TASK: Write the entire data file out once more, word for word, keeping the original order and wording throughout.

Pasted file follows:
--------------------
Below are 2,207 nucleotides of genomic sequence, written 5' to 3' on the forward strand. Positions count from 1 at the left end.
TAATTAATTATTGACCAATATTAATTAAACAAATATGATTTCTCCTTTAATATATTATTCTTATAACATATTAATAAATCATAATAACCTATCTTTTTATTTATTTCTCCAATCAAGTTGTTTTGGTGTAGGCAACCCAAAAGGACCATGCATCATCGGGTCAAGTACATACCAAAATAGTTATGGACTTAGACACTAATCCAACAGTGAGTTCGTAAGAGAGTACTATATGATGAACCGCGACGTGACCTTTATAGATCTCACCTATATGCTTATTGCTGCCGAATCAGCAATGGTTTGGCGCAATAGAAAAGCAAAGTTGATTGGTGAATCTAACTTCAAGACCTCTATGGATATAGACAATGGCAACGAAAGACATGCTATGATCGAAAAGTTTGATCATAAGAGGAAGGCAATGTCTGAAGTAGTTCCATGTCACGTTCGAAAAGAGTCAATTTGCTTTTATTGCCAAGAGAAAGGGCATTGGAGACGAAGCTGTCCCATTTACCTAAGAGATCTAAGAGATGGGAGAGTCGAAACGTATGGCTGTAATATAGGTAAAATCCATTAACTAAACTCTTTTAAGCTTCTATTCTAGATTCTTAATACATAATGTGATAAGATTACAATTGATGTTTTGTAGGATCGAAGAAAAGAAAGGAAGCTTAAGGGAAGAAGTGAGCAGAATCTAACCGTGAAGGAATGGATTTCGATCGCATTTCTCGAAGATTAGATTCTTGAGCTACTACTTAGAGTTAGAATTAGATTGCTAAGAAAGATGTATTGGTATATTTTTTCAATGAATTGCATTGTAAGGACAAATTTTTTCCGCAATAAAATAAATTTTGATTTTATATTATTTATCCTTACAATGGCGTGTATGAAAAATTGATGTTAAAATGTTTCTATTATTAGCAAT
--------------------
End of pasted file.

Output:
Below are 2,207 nucleotides of genomic sequence, written 5' to 3' on the forward strand. Positions count from 1 at the left end.
TAATTAATTATTGACCAATATTAATTAAACAAATATGATTTCTCCTTTAATATATTATTCTTATAACATATTAATAAATCATAATAACCTATCTTTTTATTTATTTCTCCAATCAAGTTGTTTTGGTGTAGGCAACCCAAAAGGACCATGCATCATCGGGTCAAGTACATACCAAAATAGTTATGGACTTAGACACTAATCCAACAGTGAGTTCGTAAGAGAGTACTATATGATGAACCGCGACGTGACCTTTATAGATCTCACCTATATGCTTATTGCTGCCGAATCAGCAATGGTTTGGCGCAATAGAAAAGCAAAGTTGATTGGTGAATCTAACTTCAAGACCTCTATGGATATAGACAATGGCAACGAAAGACATGCTATGATCGAAAAGTTTGATCATAAGAGGAAGGCAATGTCTGAAGTAGTTCCATGTCACGTTCGAAAAGAGTCAATTTGCTTTTATTGCCAAGAGAAAGGGCATTGGAGACGAAGCTGTCCCATTTACCTAAGAGATCTAAGAGATGGGAGAGTCGAAACGTATGGCTGTAATATAGGTAAAATCCATTAACTAAACTCTTTTAAGCTTCTATTCTAGATTCTTAATACATAATGTGATAAGATTACAATTGATGTTTTGTAGGATCGAAGAAAAGAAAGGAAGCTTAAGGGAAGAAGTGAGCAGAATCTAACCGTGAAGGAATGGATTTCGATCGCATTTCTCGAAGATTAGATTCTTGAGCTACTACTTAGAGTTAGAATTAGATTGCTAAGAAAGATGTATTGGTATATTTTTTCAATGAATTGCATTGTAAGGACAAATTTTTTCCGCAATAAAATAAATTTTGATTTTATATTATTTATCCTTACAATGGCGTGTATGAAAAATTGATGTTAAAATGTTTCTATTATTAGCAAT